So, as predicted on this blog a few weeks ago, Jake Humphrey has now revealed via Twitter that the BBC will follow ITV’s pattern of changing their opening idents every three years by using a new title sequence for 2012. Humphrey enigmatically explained that the BBC has “done what people wanted”. So does this mean that instead of Playstation-esque graphics we will have actual footage played during Fleetwood Mac’s The Chain? To be honest, I think most viewers simply want the Chain playing with something reasonable and relevant on the screen at the same time, although it will be exciting to see exactly what that is. And what will Sky choose to begin their Grand Prix coverage programmes with? Surely they cannot use the Chain too and so will be forced to follow in the footsteps of ITV and be more creative, but more on that later. Here is the 2009-2011 intro VT the BBC used for those who need a reminder:
And here is how it sounded pre-1997 when ITV took over, sans subtle engine sound effects used in the 2009-2011 version:
ITV always had the hardest job of replacing the Chain with a new electronic-y theme every three years, but on the whole they did quite a good job of it.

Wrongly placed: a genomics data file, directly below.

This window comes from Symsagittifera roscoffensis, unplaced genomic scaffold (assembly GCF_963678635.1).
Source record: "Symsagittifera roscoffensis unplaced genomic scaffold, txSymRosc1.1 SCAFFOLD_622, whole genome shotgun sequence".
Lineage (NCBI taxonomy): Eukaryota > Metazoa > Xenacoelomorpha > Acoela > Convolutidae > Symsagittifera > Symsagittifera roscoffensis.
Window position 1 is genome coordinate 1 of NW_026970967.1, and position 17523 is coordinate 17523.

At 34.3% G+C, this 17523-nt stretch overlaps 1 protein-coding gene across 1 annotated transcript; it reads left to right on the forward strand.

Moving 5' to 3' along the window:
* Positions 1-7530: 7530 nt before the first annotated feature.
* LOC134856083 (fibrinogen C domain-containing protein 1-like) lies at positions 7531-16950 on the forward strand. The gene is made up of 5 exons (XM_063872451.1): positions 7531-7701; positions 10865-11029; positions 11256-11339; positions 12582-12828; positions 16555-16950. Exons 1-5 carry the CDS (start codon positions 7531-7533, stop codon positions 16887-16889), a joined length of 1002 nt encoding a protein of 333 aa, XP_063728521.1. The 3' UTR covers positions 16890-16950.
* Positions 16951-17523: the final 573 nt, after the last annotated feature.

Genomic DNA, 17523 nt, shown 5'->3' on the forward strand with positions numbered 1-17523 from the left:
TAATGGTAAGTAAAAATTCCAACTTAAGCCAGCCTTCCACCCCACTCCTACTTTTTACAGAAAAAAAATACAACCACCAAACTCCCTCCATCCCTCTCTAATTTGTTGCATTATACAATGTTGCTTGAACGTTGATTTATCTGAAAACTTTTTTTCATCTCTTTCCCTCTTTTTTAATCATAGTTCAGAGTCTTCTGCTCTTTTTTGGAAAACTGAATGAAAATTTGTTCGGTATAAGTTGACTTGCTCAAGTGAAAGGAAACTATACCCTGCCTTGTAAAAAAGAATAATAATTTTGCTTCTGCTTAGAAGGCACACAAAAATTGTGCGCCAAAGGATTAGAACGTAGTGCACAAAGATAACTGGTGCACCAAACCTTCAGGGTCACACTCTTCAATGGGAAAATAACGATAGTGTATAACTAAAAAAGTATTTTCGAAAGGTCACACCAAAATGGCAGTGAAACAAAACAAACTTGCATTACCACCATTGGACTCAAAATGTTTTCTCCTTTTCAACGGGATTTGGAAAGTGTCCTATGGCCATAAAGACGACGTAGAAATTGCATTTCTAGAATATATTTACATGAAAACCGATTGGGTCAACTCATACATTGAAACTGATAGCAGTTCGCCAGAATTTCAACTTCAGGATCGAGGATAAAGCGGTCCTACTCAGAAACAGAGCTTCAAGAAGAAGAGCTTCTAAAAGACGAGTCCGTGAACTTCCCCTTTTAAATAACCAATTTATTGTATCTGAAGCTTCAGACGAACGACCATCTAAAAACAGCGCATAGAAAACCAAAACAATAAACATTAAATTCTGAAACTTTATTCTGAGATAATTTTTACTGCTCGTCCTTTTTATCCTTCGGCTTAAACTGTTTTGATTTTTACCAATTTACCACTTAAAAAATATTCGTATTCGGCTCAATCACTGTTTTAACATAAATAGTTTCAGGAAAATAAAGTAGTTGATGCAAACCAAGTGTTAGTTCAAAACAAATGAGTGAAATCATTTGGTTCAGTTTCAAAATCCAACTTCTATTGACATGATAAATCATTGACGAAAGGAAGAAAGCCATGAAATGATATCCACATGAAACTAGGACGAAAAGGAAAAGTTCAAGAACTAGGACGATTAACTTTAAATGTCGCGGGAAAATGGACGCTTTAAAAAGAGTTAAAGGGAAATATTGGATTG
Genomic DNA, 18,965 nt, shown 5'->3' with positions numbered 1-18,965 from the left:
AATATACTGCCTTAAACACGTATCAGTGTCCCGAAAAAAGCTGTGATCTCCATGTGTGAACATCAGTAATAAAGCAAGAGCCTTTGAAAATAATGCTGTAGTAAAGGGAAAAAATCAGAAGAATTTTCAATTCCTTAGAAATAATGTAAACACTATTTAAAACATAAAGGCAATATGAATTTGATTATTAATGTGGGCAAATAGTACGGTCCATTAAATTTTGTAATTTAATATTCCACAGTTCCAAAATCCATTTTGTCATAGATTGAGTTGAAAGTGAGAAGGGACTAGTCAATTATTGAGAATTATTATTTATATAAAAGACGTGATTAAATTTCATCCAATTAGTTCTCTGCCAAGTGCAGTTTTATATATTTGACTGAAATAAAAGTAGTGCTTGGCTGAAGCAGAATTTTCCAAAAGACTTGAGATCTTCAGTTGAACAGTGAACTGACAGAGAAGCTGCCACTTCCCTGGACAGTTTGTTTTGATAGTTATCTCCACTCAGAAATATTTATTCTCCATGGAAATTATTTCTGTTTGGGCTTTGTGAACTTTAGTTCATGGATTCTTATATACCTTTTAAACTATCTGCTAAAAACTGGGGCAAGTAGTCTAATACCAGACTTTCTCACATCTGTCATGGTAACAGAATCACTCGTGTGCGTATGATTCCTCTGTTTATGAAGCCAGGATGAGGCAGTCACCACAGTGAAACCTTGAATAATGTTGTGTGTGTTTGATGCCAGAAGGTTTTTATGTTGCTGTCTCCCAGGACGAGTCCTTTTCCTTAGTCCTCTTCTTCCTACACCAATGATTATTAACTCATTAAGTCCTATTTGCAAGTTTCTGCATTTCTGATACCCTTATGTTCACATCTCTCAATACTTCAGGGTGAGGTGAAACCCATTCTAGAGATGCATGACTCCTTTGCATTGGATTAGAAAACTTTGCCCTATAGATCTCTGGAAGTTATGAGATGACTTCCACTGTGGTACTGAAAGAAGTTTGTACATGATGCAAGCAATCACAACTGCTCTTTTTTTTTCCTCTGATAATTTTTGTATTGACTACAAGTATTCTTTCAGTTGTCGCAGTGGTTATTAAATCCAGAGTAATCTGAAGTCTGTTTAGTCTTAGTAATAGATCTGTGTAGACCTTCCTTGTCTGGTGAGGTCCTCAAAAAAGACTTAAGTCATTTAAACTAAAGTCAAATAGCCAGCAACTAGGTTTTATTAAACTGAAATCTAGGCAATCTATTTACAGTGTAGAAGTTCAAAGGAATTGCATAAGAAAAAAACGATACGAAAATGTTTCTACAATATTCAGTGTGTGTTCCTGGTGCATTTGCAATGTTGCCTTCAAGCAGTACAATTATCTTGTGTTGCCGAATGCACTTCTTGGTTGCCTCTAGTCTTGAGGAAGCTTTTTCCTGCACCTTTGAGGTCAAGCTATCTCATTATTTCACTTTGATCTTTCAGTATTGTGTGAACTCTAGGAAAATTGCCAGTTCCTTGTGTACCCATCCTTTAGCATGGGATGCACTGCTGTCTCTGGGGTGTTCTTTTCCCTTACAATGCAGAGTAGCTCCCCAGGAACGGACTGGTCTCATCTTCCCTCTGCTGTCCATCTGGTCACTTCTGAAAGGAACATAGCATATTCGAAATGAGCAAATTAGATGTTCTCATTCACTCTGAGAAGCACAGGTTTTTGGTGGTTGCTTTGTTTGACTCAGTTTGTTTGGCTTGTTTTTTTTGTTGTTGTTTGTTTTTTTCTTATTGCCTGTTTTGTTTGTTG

From 1997 through to 1999, we had some quite exciting Texaco ad bumpers combined with this introduction:
It is immediately very arty and dark – like the BBC when they first regained the rights to broadcast Formula One in the United Kingdom in 2009, ITV have chosen not to use any actual race footage. This way the intro does not have to be updated every once in a while, although the risk with this technique is that it can still look dated if the aerodynamic rules have a haul over and the shape of your typical Formula One car drastically changes. The pace of development in Fromula One from both a technical and sporting point of view is such that any sequence will seem out of date after three years.
The trouble with this intro is that it builds up so well but never really manages to go anywhere. This video is all about the unknown and the audio, which is slick, well produced and contemporary. After 18 seconds it feels exciting but then those five notes are just repeated and the car keeps coming at the camera until the ITV F1 logo appears. Catchy as the riff is, this was definitely not ITV’s finest effort.
Perhaps their finest effort was the 2000-2002 edition of the ITV F1 opening titles, with the unusual but brilliant choice of Apollo 440’s Blackbeat as the soundtrack:
This is as dynamic as it is well structured, building and building and utilises the red lights and almost unbelievable energy and movement all so synonymous with the sport. Every piece of footage of a driver punching the air or Alex Wurz rolling in Canada 1998 is perfectly timed with the attention grabbing rhythm of the soundtrack; an excellent piece.
This was followed up in 2003-2005 by a strange re-working of The Who, a very blue theme and some nice showy-off effects taken straight from some computer aided car design software:
This was quite popular mostly thanks again to the way in which the visuals were meticulously timed to match the electronic bleeps and striking guitar chords of the audio.